I’ve been embarrassed and apologetic about the state of my house and yard — even my pickup and wardrobe — but haven’t had the energy or imagination to do much about it the way I did when I first came twenty years ago.  Now I begin to understand why.  

Mark and then Jim, a bit older and the technical chief contractor, went on the roof and looked down my so-called furnace vent.  It was rotted out and so was the vent for the hot water heater.  They called in a plumber from Bain who tells me my gas floor furnace — beloved by cats — is beyond repair and my gas hot water heater is out of code.  They both had to be shut off.  But now I feel as though I were recovering from a case of flu I I had all winter.  It was a case of "flue", I guess.  I have no heat but small electric heaters and no hot water except what I heat on the stove which luckily is electric.  

I’d asked a previous plumber to look at the vent systems and he said they were okay, so I didn’t think about that anymore.  Probably I’ve been gassed all winter and even flirting with death from carbon monoxide.  My health improved when it was warm enough to open doors and windows and even now I can feel the difference from the pilot lights being shut off.

One of the aspects of the urbanization of the population is that so few even know how things work.  In cities it all tends to be a mystery, esp since so many householders are single females, maybe with children.  It was a mistake to think that only men should know about houses and another mistake not to teach the basics of “this old house” in high school.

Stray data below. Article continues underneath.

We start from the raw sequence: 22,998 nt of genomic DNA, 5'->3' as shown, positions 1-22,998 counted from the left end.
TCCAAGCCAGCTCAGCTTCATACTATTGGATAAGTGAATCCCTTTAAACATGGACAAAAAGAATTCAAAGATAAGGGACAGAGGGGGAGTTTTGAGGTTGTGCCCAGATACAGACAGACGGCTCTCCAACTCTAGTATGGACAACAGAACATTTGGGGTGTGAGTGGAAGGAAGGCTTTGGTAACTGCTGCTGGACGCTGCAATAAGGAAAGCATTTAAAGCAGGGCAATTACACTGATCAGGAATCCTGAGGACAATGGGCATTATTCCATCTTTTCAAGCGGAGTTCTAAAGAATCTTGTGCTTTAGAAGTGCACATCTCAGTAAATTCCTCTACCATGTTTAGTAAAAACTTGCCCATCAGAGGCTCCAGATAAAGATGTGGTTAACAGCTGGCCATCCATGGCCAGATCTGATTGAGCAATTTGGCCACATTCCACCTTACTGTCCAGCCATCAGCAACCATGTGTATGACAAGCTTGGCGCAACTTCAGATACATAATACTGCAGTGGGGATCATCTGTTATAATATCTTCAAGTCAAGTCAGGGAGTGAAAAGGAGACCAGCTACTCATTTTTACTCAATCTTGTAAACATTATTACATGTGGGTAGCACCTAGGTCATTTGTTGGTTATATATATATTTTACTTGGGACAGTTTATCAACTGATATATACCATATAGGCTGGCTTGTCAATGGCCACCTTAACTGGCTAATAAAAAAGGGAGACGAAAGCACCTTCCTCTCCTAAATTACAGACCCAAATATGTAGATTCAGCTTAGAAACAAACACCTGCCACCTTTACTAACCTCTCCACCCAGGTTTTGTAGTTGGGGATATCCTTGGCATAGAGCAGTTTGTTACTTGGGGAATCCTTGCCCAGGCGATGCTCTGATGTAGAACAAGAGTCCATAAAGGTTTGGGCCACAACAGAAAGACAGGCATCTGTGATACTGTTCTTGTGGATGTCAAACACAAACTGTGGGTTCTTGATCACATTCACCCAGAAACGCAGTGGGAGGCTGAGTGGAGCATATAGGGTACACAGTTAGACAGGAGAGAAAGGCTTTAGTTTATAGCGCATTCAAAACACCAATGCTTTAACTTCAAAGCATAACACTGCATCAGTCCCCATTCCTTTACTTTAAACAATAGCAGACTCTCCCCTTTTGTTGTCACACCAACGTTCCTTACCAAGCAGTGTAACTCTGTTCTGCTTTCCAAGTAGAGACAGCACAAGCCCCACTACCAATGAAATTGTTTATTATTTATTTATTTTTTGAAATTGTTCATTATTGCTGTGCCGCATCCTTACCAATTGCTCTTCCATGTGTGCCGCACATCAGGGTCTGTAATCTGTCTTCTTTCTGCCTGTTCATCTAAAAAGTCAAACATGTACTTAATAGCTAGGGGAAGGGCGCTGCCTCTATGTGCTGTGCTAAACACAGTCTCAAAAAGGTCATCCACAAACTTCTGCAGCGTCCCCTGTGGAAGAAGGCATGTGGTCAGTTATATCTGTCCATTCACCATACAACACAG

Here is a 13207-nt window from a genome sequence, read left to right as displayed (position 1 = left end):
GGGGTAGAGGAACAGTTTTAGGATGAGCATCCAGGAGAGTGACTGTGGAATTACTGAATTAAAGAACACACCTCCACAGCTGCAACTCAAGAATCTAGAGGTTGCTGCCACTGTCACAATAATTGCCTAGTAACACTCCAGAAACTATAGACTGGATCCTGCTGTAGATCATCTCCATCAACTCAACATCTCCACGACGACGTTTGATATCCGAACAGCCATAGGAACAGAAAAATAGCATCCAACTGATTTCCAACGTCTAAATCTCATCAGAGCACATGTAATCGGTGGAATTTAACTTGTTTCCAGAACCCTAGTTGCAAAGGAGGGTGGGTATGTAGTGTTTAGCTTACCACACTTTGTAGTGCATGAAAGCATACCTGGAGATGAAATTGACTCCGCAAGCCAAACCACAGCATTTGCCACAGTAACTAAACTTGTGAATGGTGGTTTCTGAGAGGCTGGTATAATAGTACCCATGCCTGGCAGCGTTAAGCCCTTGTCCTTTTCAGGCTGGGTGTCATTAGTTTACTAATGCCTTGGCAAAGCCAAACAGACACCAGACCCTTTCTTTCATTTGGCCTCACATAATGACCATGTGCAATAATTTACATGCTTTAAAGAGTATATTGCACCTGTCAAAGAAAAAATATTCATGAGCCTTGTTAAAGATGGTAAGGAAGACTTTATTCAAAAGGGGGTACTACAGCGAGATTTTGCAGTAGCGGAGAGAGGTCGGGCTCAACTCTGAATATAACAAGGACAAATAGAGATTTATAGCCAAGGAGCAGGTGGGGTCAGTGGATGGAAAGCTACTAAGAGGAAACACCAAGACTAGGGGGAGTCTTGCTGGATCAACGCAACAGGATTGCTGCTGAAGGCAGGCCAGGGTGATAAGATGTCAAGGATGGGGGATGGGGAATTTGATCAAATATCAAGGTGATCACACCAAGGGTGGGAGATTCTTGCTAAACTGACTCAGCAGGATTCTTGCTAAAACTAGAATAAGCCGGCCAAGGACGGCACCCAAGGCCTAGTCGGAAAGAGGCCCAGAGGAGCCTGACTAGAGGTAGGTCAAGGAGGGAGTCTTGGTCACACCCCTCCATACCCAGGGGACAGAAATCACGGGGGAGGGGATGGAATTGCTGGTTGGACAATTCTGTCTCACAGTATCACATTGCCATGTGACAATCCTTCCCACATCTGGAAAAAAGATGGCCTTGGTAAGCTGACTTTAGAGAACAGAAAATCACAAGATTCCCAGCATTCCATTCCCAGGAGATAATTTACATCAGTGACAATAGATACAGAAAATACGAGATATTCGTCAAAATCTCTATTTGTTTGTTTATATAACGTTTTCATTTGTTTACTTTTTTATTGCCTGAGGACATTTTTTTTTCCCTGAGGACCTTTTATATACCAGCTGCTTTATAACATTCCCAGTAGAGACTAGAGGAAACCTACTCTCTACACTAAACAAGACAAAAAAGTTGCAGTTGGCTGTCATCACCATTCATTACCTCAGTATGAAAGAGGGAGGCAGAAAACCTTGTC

Not every workman has high standards and good manners.  A few have been patronizing and most are dismayed by my scuzzy housekeeping.  In this town people survive as clusters who help each other.  The solitaries are usually old men who just neglect everything.  Like me.  All I care about is writing and I let everything else crash.  When the world reaches a stable “new normal,” I may be able to sell writing.  In the meantime, now that I’m not breathing fumes all day and night, my energy level is rising.

But I will never reach the drive and dexterity, the persistence and balance of my roofer.  I NEED men like him to keep my house from collapsing.  But in a civilization that is also collapsing — and he’s keenly aware of that — we’re all worried.  As for Jim, he went elk hunting close to where Bob and I used to hunt on horseback west of Augusta.  More dangerous than roofing!

The rest of the story is that on Sunday morning when half the roof was shingled but the other half didn’t have the plastic sheeting yet, Mark was in Great Falls and didn’t know when it began to rain.  Jim knew and came at once early on Sunday morning to get the sheeting in place.  By the time he had finished, the rain stopped!  This is the world of men like Jim who keep their promises and protect their customers.  No cute name for his company, no girl in an office, just a guy who has a good reputation in small towns that watch everything.